… your physics and your faith,
the divergent roads with their singular horizon

where the radius of space converges into zero,
where what was, is, will be waxes without boundary
into seed and sand grain, a Cepheid luster of eyes—

news of the minor signature keyed from everywhere,
the primal radiation, omnipresent, the prodigal
wave arriving from its Now that has no yesterday,

the proof of your calculus, the tour of the expanse:
“The evolution of the universe might be compared
to a display of fireworks that has just ended,

some few red wisps, ashes, and smoke. So we stand
on a well-cooled cinder to see the fading of suns,
to glimpse a vanished brilliance, the origin of worlds.”

At the Battle of Yser Lemaitre details a chemical gas attack and pivots from realty into a work of art. The poem, (De Rerum), is spoken, amidst the spattering of machine guns, in Lemaitre’s voice. Here’s the heart of the piece,

Why is it, O my Precious Christ, we do this to each other,
crouching in transverse, trench, the barbed, deadlocked lines,
who might have joined like harvesters among hedge and fold?

A hiss, and from enemy dug-outs the strange cloud curls
in waves, grayish, yellow to green, darkest at the bottom.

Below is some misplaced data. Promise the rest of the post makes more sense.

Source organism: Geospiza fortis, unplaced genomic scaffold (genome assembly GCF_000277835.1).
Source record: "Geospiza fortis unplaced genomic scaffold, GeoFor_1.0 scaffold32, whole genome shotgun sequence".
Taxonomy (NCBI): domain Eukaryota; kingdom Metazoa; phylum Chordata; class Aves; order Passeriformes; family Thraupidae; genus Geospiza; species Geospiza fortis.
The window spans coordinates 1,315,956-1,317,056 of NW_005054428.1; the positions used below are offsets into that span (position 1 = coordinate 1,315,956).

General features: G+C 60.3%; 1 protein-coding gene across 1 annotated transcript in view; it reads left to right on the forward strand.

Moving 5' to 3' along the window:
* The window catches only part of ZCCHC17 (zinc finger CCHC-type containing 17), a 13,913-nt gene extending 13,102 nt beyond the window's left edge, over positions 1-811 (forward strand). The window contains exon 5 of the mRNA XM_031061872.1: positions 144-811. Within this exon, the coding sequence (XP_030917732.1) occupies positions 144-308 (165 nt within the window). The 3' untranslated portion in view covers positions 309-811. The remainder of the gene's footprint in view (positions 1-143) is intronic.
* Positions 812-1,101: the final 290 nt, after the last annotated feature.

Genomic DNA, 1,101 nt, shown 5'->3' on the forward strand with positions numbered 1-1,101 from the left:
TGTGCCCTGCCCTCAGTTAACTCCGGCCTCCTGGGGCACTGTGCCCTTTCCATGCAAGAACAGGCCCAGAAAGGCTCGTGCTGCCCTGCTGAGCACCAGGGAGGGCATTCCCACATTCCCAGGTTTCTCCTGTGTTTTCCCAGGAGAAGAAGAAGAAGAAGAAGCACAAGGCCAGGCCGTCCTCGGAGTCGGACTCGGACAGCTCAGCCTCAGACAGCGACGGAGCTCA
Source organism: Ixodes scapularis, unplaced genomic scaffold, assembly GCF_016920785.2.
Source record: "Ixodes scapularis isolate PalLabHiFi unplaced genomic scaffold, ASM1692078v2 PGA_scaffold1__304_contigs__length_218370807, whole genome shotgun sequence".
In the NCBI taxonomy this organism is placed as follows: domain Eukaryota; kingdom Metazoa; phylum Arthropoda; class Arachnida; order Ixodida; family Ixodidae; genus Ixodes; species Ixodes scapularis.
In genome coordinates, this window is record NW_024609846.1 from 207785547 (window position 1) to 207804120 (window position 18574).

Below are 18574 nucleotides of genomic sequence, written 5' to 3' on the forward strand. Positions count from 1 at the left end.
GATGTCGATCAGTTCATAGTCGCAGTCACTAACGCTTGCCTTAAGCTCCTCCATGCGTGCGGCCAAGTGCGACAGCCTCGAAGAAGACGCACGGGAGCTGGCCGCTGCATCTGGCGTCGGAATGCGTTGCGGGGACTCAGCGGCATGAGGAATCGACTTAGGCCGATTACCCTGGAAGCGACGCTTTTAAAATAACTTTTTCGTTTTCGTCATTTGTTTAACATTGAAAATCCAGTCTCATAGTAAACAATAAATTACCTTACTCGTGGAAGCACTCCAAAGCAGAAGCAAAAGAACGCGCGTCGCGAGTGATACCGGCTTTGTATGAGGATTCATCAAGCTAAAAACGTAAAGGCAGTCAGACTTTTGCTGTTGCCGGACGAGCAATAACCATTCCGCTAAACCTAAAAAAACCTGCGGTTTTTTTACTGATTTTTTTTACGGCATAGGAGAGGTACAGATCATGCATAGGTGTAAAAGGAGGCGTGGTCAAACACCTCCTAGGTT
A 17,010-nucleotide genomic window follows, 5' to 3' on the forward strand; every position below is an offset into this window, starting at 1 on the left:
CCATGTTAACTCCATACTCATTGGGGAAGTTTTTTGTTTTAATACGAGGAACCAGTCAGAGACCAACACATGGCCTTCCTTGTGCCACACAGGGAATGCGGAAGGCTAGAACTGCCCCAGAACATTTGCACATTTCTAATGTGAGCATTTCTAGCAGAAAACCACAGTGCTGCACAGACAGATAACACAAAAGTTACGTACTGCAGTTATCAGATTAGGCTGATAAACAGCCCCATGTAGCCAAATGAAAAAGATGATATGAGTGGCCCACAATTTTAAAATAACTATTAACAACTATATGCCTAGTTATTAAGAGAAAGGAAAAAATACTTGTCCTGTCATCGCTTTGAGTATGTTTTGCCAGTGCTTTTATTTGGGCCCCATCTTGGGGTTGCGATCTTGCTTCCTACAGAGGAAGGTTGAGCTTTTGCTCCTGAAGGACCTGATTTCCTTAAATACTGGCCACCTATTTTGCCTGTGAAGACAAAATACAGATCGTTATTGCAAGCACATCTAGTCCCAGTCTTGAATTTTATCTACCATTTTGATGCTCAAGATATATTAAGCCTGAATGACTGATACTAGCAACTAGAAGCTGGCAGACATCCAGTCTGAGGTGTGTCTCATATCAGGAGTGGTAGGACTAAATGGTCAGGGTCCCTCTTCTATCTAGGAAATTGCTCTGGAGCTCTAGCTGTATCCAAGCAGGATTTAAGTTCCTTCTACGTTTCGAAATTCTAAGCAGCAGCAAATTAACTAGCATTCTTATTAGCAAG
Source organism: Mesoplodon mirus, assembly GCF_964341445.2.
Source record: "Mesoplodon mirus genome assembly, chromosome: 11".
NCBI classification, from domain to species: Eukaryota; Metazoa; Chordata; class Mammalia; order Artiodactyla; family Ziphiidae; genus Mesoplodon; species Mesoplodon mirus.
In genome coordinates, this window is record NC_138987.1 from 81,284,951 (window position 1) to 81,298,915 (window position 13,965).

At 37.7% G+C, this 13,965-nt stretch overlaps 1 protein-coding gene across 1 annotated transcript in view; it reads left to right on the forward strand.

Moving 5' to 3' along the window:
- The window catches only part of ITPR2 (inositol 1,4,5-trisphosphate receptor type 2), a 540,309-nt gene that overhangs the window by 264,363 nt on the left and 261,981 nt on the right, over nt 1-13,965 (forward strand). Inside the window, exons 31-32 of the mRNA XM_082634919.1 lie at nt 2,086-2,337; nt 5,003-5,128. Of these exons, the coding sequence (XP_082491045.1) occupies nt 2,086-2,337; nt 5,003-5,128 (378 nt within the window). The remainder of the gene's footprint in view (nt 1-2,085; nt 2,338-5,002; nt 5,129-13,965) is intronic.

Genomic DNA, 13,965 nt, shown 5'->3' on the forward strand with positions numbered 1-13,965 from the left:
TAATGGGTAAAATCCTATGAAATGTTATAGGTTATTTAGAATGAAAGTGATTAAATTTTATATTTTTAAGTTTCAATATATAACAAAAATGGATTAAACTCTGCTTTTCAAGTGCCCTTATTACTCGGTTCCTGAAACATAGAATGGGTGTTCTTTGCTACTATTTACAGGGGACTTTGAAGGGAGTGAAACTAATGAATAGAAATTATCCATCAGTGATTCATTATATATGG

And I know we are in a biblical plague, the men fumbling

for bits of flannel, cotton pads, the gassed in spasm, clawing
at their throats, their eyes, vomiting, crawling off to die—
the way the forsaken do in Bruegel’s The Triumph of Death,   

its black plumes of smoke and burning cities, its scythes
and armies, skeletal, their coffin lid shields, the slit throats,
wagonloads of skulls, that dog nibbling a dead child’s face.

At his most provocative Tobin summons up Pope Pius XII, the mystic and Vicar of Christ, loathed by Adolf Hitler, obsessed with apparitions in Fatima, and utterly alone in his bureaucracy. He had ordered his churches to save individual Jews by hiding them and issuing phony baptismal records. He broadcasted veiled condemnations of the Nazis. He seemed to mean well, but yet…. The poet, speaking of the audience Lemaitre had with the Pope, concludes the piece this way,